Minimizing Workplace Negativity

When your employees seem to dwell on negativity, it is not just coincidence.  Workplace negativity is an increasing problem among organizations, which is caused by a variety of reasons such as loss of confidence, control, or community. 

If left untreated, persistent workplace negativity saps the energy of your organization and diverts critical attention from work and performance.  As a human resource professional, you need to be in touch with your employees throughout the company.  Here are some suggestions that you can do to minimize workplace negativity.

Identify workplace negativity before it gets worse – You need to keep your fingers on the organization’s pulse in order to sense workplace negativity.  This enables you to establish early warning signals that all is not well.  Receive employee complaints, do exit interviews with employees who leave, monitor discussions on employees’ Intranets, and know the reputation of your organization in your community. 

Provide opportunities for your workers to make decisions about their own job – Employees frequently complain about managers or the organization making a decision about a person’s work without his or her input.  Excluding the employee in the decision-making process that would affect him or her is perceived as negative.

Make opportunities for people to express their opinions about your workplace – You can put up an "expression wall" or a "suggestion box" wherein employees can post their opinion about the organization’s policies and procedures.  You need to recognize the impact of changes in such areas like work hours, pay, benefits, assignment of overtime hours, company pay, dress code, office location, job requirements, and working conditions.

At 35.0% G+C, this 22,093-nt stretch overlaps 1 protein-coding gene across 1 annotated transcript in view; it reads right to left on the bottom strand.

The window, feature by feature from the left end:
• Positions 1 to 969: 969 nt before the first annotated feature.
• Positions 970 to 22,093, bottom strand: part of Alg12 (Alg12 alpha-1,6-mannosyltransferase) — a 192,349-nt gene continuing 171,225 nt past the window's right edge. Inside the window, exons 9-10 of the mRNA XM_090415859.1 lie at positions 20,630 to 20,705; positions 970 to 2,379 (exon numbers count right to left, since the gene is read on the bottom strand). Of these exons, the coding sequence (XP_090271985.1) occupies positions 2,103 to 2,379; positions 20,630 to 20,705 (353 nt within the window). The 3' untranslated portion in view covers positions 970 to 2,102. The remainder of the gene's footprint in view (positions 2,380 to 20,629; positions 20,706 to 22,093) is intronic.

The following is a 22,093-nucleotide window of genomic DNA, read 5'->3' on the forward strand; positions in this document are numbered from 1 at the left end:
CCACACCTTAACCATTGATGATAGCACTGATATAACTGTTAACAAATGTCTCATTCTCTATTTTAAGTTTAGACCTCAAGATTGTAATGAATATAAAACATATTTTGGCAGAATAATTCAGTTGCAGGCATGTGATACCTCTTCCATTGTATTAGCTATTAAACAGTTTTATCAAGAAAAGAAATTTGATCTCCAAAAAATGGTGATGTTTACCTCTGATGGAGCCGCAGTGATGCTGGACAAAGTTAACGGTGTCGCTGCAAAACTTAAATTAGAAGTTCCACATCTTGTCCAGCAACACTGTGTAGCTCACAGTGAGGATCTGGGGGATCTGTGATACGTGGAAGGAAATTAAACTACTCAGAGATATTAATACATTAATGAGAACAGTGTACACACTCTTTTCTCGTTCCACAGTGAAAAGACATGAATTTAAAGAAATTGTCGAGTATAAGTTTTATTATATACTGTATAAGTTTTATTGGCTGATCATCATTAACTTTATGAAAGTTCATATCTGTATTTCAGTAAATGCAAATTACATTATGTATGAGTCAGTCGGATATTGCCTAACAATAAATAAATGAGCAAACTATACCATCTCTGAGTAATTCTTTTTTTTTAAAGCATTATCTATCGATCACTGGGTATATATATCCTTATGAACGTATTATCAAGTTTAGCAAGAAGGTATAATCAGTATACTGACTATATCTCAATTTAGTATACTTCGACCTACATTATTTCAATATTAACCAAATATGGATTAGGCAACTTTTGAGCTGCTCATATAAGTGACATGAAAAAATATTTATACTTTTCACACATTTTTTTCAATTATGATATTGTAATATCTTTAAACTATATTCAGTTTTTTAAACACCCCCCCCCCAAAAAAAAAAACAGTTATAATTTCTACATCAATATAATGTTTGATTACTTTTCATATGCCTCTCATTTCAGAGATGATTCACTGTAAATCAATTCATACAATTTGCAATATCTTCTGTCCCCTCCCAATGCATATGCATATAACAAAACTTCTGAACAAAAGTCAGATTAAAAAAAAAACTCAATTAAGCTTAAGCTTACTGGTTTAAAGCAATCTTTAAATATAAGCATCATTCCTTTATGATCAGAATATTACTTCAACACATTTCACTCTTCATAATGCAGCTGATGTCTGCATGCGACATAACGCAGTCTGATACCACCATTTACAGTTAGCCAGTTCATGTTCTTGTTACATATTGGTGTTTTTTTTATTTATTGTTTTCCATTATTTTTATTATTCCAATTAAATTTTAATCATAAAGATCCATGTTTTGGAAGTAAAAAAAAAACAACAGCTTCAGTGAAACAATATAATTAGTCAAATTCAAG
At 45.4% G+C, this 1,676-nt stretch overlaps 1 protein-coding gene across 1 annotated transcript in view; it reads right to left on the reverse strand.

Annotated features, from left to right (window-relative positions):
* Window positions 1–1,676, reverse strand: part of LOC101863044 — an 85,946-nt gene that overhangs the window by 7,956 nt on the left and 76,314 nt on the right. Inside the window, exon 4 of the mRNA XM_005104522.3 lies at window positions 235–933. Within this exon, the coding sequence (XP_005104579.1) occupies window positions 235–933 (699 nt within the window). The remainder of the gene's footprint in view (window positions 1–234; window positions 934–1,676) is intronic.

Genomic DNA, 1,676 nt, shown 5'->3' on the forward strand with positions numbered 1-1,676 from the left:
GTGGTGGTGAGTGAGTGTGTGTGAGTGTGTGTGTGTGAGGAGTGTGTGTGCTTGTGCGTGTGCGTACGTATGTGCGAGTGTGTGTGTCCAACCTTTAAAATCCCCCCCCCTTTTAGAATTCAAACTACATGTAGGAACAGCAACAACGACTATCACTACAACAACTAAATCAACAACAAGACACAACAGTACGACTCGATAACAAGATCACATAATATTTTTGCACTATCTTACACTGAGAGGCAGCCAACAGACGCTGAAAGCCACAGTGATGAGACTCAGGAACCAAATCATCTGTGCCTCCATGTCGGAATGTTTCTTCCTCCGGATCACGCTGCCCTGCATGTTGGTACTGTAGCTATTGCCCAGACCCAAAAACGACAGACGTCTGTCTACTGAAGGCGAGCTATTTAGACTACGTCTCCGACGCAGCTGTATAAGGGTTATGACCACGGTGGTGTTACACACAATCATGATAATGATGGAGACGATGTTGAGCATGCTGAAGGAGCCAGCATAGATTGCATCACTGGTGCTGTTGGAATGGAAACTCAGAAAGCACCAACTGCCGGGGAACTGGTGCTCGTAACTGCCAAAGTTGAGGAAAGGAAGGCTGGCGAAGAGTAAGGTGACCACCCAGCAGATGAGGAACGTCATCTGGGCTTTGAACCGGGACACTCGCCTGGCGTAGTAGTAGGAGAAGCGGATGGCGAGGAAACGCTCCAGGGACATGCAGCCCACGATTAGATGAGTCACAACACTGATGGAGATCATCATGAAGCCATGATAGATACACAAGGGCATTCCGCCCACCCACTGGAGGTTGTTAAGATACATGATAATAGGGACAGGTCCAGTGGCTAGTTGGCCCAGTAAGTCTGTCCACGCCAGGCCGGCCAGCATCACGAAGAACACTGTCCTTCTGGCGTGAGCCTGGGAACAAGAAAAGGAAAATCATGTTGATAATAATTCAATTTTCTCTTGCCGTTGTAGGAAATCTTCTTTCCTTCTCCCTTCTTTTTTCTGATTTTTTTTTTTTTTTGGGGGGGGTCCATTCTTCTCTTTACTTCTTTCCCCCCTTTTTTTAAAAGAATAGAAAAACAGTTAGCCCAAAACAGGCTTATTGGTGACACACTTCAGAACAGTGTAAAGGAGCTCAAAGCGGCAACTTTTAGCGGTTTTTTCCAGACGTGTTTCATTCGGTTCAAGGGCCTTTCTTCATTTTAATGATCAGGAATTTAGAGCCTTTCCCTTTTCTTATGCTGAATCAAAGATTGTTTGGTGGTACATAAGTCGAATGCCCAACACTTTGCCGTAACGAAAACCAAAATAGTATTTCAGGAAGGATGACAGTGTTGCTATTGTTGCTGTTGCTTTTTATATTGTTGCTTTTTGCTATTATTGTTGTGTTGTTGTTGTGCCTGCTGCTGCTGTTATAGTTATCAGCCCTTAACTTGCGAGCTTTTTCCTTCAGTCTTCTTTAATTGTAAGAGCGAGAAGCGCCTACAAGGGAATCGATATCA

Treat employees fairly and consistently – Display workplace policies and procedures aimed at organizing work efficiently.  You need to apply these policies and procedures consistently to your co-workers.

Do not create rules for all employees when only a few are at fault – When there are a few people in your organization who violated the norms, you do not have to enforce strict rules to everyone in the office.  You want to minimize the number of rules directing the behavior of adult people at work.

Help people feel like they belong – Each person wants to have the same information as quickly as everyone else.  Provide your people with context for decisions, and communicate effectively and constantly.

Provide growth and development to people – Show commitment to your staff by conducting training meetings, as well as perceived opportunities to grow and develop your employee.

Provide appropriate leadership – People want to feel as if they are part of something bigger than themselves.  If your employees understand the direction, and their part in making the desired outcomes happen, they can effectively contribute more.

Provide appropriate awards and recognition – People feel their contributions are valued.  Rewards and recognitions is regarded as a positive feedback.

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